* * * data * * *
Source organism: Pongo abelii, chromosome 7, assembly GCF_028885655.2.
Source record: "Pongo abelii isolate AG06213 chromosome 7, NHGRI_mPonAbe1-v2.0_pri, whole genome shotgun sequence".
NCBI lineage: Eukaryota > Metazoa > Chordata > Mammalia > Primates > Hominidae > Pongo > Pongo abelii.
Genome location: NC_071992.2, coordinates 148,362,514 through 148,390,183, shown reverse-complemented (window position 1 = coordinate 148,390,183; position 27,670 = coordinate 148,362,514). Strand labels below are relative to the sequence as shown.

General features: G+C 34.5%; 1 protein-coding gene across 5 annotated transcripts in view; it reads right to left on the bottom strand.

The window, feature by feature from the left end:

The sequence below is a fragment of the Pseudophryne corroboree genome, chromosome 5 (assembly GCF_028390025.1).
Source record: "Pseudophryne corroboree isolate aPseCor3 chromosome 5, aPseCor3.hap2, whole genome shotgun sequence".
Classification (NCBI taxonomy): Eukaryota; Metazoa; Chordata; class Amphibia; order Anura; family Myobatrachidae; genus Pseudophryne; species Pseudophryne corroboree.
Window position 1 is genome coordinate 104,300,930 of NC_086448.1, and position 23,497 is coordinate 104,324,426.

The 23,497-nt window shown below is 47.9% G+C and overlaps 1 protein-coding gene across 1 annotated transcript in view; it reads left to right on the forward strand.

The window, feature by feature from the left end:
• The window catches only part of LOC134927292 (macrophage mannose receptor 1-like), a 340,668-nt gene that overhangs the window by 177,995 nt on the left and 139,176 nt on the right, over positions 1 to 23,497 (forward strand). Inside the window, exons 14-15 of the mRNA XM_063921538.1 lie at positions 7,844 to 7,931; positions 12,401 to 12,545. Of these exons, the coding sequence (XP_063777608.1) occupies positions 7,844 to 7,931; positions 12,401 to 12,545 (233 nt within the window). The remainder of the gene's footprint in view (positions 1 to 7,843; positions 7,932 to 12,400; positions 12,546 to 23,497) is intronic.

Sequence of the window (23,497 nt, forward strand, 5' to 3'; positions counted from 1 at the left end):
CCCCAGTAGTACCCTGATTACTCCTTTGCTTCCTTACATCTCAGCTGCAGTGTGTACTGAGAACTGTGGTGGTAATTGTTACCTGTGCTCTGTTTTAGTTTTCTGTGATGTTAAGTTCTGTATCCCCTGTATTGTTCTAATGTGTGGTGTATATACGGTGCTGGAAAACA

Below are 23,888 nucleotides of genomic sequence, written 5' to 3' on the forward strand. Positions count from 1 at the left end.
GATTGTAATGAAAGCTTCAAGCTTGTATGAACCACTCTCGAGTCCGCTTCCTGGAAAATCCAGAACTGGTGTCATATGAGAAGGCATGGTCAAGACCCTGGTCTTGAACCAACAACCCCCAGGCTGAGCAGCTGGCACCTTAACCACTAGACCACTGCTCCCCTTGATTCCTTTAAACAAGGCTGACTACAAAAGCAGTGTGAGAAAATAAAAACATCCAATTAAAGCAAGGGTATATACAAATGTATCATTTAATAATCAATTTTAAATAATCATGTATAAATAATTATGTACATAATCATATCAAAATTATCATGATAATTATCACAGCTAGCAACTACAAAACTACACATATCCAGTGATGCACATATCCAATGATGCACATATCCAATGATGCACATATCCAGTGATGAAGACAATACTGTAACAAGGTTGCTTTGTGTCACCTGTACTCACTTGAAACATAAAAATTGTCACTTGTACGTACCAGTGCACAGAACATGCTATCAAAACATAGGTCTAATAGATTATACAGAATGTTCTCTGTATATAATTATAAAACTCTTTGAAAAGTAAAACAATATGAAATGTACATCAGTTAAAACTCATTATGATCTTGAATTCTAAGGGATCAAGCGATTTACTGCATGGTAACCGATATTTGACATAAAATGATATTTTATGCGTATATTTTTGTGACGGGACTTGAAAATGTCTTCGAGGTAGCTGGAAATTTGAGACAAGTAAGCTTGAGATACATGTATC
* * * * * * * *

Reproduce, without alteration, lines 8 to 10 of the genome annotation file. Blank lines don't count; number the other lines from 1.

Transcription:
Source record: "Pseudophryne corroboree isolate aPseCor3 chromosome 5, aPseCor3.hap2, whole genome shotgun sequence".
Classification (NCBI taxonomy): Eukaryota; Metazoa; Chordata; class Amphibia; order Anura; family Myobatrachidae; genus Pseudophryne; species Pseudophryne corroboree.
Window position 1 is genome coordinate 104,300,930 of NC_086448.1, and position 23,497 is coordinate 104,324,426.